28 Apr 2023
As a food producer or retailer, you probably dream of being able to see inside your customers’ minds. Although we can’t do this yet at Taste Tomorrow, we do have the next-best thing: sophisticated AI technology that can analyze and predict people's wants and needs based on their online behavior.
We’ve used this to look at the major trend shifts taking place in the bakery, patisserie and chocolate industries. Which are rising, and which declining? Our semantic AI not only shows whether vegan donuts are ‘in’ or ‘out’, but gives an understanding of consumer motivations and experiences by closely examining the language they use.
Interested in enriching your product offering or winning the hearts of new customers? Then check out this overview of the most prominent consumer trends in our industries.
A growing number of consumers around the world are experimenting with gluten-free, low-carb and/or wheat-free diets. They perceive these as healthier, and encouraging weight loss. As a result, there has been a steep rise in online debate about the best flour and grain alternatives. The growth has been particularly rapid in the Russian-, Chinese-, Portuguese- and Spanish-speaking regions. We predict that interest in alternative grains will increase by between 10 and 42 percent over the next year.
For people with celiac disease or severe gluten intolerance, avoiding wheat flour is an absolute necessity. But lots of consumers are opting for spelt or almond flour, simply because of their health and nutritional aspects. Flour and grain alternatives are gradually being appreciated for their benefits, ranging from aiding weight loss and digestion to anti-inflammatory and glycemic properties.
Among Russian-speaking consumers, rice flour is a trending gluten-free product used to recreate the Kinder Milk Slice at home. Chinese-language consumers who want to eat gluten-free are opting for tapioca flour and kuzu. Coconut flour is another favorite, because of its low-carb and high-fiber qualities and recognizable coconut taste.
In supermarkets, bakeries and patisseries, products made without wheat flour are still relatively rare. So there’s plenty of room for new innovations. If you’re working on new products with alternative flours, such as spelt, oatmeal or almond flour, be sure to highlight not just the gluten-free aspects of these products, but also their health and nutritional benefits.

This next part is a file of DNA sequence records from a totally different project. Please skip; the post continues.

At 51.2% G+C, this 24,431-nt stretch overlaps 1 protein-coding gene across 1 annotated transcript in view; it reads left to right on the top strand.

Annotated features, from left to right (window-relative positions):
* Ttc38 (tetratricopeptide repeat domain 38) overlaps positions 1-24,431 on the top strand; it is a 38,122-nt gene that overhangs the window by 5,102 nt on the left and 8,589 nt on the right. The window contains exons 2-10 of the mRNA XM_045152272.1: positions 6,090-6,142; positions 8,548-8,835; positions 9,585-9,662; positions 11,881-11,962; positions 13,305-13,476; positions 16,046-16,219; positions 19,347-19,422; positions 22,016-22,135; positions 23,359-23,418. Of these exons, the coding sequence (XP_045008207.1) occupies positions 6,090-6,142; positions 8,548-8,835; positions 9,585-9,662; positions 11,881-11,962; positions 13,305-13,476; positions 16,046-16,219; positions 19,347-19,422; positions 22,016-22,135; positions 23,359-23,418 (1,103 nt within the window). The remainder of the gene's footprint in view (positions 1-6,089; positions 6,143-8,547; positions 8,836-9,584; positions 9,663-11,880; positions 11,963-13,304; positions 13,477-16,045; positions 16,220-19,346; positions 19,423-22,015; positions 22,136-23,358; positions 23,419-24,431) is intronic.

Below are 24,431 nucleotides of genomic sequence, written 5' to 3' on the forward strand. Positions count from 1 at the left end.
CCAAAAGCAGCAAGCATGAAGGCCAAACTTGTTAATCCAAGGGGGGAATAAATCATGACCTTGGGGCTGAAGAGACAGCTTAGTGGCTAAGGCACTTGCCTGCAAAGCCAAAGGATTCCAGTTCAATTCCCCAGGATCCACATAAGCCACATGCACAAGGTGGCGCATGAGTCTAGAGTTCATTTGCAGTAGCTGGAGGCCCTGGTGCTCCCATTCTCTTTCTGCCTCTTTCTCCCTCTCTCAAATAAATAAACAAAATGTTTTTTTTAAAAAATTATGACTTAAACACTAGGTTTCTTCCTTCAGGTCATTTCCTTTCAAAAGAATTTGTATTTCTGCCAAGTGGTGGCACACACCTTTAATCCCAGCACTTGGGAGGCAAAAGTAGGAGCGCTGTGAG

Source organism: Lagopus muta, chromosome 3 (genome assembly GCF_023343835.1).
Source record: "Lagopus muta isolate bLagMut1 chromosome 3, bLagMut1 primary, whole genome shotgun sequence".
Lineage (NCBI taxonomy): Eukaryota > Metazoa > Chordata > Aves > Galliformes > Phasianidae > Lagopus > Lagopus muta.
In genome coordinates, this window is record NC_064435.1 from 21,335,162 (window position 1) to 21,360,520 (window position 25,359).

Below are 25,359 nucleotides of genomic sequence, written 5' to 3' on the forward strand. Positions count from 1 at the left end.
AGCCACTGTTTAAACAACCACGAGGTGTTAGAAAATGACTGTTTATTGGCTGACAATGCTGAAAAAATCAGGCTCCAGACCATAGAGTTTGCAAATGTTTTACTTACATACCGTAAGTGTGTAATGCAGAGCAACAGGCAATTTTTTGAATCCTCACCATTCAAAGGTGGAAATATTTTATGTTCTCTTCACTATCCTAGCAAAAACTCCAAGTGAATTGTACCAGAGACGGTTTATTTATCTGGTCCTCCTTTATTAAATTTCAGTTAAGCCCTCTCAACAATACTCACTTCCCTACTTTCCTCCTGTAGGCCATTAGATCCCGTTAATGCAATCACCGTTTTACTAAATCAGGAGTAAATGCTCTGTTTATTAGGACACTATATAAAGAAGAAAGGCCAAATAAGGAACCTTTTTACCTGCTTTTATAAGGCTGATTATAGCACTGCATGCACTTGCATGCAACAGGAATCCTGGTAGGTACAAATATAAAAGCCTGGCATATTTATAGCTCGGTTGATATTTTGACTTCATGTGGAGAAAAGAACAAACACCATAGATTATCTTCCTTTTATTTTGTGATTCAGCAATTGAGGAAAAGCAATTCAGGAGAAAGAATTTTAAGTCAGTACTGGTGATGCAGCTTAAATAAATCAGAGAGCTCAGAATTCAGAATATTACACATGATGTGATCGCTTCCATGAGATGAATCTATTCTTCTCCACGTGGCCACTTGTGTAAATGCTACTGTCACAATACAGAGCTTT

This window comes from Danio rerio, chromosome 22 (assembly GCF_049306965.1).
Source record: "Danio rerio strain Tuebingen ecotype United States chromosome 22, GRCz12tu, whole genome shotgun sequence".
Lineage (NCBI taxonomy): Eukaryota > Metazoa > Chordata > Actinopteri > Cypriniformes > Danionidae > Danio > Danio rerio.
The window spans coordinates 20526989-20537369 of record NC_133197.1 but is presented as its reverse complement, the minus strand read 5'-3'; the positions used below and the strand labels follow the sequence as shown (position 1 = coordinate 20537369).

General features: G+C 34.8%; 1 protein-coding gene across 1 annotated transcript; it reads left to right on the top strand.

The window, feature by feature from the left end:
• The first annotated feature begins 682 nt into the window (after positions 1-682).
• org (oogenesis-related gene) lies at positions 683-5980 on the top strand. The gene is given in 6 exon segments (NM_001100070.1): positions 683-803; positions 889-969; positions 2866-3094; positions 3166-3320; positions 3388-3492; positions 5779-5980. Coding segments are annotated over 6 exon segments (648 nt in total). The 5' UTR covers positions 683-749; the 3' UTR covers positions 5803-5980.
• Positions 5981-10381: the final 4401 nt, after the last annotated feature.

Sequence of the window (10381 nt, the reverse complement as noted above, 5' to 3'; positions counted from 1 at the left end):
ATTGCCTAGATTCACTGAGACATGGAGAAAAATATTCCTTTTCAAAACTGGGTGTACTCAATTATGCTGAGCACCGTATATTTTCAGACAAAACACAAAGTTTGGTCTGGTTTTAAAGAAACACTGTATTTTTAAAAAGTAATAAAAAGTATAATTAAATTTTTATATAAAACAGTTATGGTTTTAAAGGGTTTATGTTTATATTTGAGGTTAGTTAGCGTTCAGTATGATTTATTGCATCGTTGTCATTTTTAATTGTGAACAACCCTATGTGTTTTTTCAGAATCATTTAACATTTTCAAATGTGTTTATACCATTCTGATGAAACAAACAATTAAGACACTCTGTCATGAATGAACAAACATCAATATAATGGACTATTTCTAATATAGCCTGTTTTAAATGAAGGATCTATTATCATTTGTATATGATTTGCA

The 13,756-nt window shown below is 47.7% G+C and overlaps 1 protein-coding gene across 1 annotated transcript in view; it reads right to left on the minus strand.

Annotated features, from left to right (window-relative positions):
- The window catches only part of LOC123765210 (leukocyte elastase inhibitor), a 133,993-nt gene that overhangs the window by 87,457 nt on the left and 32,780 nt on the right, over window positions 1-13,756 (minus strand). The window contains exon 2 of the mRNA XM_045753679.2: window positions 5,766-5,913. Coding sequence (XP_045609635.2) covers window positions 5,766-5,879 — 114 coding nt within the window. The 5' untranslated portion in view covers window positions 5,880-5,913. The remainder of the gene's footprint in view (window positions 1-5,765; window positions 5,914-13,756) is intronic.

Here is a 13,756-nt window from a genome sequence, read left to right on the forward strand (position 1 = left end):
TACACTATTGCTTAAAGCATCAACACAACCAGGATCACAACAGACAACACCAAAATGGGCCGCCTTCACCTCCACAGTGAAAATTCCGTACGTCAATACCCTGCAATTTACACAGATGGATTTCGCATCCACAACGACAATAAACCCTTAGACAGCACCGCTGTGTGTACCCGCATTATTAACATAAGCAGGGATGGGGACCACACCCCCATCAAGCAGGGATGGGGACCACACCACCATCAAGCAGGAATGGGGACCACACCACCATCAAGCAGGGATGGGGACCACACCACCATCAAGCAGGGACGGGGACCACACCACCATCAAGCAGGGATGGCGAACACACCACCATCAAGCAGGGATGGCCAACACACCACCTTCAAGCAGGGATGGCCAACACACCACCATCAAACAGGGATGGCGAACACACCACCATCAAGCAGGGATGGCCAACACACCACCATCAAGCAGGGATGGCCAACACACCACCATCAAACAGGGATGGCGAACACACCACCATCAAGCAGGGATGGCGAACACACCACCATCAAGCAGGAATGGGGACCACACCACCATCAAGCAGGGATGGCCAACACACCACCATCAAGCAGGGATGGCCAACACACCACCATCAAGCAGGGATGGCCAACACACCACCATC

Food can carry memories. A pie can take you back to your childhood birthdays, and a mouthful of stew can trigger memories of the region you grew up in. That’s part of what makes classic foods so extremely comforting. Consumers around the world are craving these nostalgic products, and conversations about them are increasing by 22.3%. When we look at volume alone, this is the number one trend in our industries right now, and is growing rapidly in all languages but Japanese, where mentions of traditional foods are down by 17.9%.
Because this trend is so tightly connected to local cultures, and to the traditions and flavors of the past, the specific foods that are trending vary wildly across the world. In Russian-speaking regions, where this is the number one trend with 39.0% growth, it's a crêpe-style pancake that consumers are longing for. In the Spanish-speaking world (17.1% growth) it’s the classic taco. For those consumers, this dish has a strong emotional charge because it is a symbol of local identity.
Chinese-speaking consumers are trying different street foods in an attempt to find memory-triggering tastes. There, dishes with black sesame and Cantonese-style foods are pushing the 15.2% trend growth. Consumers aren’t impressed by dishes with old-fashioned decorations: they prefer a taste that hits just the right nostalgic spot and uses high-quality ingredients.
In Italy, consumers are seeking out the tastes of traditional recipes, such as grandma’s apple cake. A large part of the 12.8% rise in conversations about such classics comes from people sharing recipes and tips passed down from their grandparents.
Want to know more about how to use this trend to your advantage? Check out these tips and insights.
Honey, maple syrup, agave syrup and, more recently, erythritol: while consumers are well aware of the negative effects of eating too much sugar, their love for everything sweet is simply too great, though some are opting for natural or artificial sweeteners instead. We see the number of online conversations about sugar alternatives and reduction growing by 18.1%.
Consumers who speak Russian (26.4%), German (25.5%), Portuguese (15.8%), Chinese (15.0%) and Italian (14.2%) are looking for treats containing little or no sugar. Only in Japanese do we see a sharp decline: there, the interest in sugar reduction has halved compared to last year.